It's a setup for an institution integral to Digimon anime series: Dark Evolution. It's interesting that Devimon's transformation here is its own Dark Evolution (despite happening to a pretty dark fellow already) and Tokomon's explanations seem to paint this as a known, understood phenomenon in this iteration of the Digital World. That layer of expectation is almost a necessity as we see what unfolds; Viewers have been speculating for months on the possibility of MetalGreymon undergoing an evil evolution into Mugendramon, so at this point depicting that momentously malevolent event is less about the “What” and more about the “How”. And that gets to be the engaging surprise of this episode, since the answer is DoneDevimon friggin' eats Taichi. It's a distinction from previous shows' versions of Dark Evolution, coming about not because of hasty personal failings or impulses by the characters, and instead provoked by extreme outside factors exacerbating the anguish of those involved (indeed, demonstrated just earlier by Devimon's own corruption). It almost speaks to the harsher, more violent Digital World portrayed in this new series, where progressing through it is so predicated on fighting and little more. More than any of his previous magical power-up moments, that makes for an interesting demonstration of Tokomon/Angemon's tempering influence, him trying to be a mediator to these other entities that seek only destruction at every moment they meet.
It says a lot about the evocative expression of extreme evolution on display this episode that I can delve into such thematic speculation with relatively little stated detail to go on. On a basic level, this is just another big fight episode, complete with another surprising speedrun next-level evolution at the end. But the lushness of the presentation, especially once the DoneDevimon/Mugendramon brawl really gets going, is so visceral that it immediately draws you in. It's even carried by some key artistic choices that one could argue mitigate that issue of evolutionary overkill: Both the Mugendramon form and Agumon's last-moment ascension to WarGreymon are rendered more as solid-color projections than full new forms. It signals, to me, that he hasn't actually hit all the criteria for either of those branching levels, instead seen here more as potential places he could end up at as a result of his trials on this adventure. Seeing how it ended up for Devimon here lays out an interesting path for the Digimon's character development, as well as Taichi's role in it if his continued reckless courage puts him in a similarly perilous situation again.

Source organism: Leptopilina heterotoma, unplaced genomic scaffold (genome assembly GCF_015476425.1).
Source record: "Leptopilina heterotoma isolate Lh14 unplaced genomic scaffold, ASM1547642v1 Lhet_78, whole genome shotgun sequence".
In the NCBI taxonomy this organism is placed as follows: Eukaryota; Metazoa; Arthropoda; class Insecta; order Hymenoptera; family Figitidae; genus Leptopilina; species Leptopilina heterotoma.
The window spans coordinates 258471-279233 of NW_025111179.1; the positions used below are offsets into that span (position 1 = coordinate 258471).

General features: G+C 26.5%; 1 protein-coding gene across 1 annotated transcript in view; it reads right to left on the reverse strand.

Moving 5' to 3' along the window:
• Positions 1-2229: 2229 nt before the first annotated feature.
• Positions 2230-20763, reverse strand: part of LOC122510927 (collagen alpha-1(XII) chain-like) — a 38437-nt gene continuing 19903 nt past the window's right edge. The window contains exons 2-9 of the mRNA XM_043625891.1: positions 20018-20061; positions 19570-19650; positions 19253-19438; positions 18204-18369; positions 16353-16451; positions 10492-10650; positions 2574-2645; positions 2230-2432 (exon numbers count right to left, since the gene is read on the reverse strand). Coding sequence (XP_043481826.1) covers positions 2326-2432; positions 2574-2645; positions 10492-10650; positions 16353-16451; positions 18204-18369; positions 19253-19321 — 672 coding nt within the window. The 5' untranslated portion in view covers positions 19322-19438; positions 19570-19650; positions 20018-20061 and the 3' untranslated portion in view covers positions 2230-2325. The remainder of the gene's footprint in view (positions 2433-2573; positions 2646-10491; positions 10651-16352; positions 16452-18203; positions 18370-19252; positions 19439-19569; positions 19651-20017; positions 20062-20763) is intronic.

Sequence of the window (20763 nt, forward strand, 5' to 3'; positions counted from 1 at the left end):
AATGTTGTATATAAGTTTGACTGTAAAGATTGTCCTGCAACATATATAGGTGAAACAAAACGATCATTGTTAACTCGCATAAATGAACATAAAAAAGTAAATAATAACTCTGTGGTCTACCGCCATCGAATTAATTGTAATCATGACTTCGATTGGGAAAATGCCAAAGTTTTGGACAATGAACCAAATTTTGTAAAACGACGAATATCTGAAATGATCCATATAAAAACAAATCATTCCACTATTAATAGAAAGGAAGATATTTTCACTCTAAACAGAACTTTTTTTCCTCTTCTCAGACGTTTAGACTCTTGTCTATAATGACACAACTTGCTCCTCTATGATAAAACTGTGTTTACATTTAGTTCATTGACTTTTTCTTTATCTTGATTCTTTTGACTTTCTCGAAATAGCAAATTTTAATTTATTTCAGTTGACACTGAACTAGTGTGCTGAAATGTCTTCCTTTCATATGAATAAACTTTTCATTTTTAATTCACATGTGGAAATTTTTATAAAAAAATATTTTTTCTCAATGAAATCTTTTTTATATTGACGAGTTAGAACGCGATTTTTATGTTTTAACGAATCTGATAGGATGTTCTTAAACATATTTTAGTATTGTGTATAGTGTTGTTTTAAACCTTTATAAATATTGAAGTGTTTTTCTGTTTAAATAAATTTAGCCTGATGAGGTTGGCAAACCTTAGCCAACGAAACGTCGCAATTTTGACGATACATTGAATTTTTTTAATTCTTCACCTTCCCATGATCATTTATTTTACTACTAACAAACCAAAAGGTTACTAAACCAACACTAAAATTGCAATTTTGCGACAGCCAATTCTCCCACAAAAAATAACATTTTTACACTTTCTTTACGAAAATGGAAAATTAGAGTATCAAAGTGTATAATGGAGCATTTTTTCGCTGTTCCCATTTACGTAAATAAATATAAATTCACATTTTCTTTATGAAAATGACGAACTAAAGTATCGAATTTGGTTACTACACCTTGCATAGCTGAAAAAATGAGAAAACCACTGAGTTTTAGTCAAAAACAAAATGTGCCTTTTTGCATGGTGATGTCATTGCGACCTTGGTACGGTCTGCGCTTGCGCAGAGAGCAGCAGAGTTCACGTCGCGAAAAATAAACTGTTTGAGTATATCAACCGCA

It's that illustration of potential that explains why I think so highly of this episode coming off of it, even more so compared to the show's efforts in the leadup. Like the mode changes showed off earlier, Digimon Adventure: is making a concerted effort now to try to show us where it can go. Whether it ends up there effectively or not is still up in the air, especially since even this one still wasn't firing on all cylinders. With respect to that, I don't know if even an episode like this will be able to turn around viewers' opinions on Digimon Adventure:. It's still so clearly the same flawed show underneath all the glossy paint they brought out this week. But I will say it comes across as the best version of what the show currently is so far, and at least this time around, I was pleasantly surprised to see its unleashed potential on display.
Digimon Adventure: is currently streaming on Crunchyroll.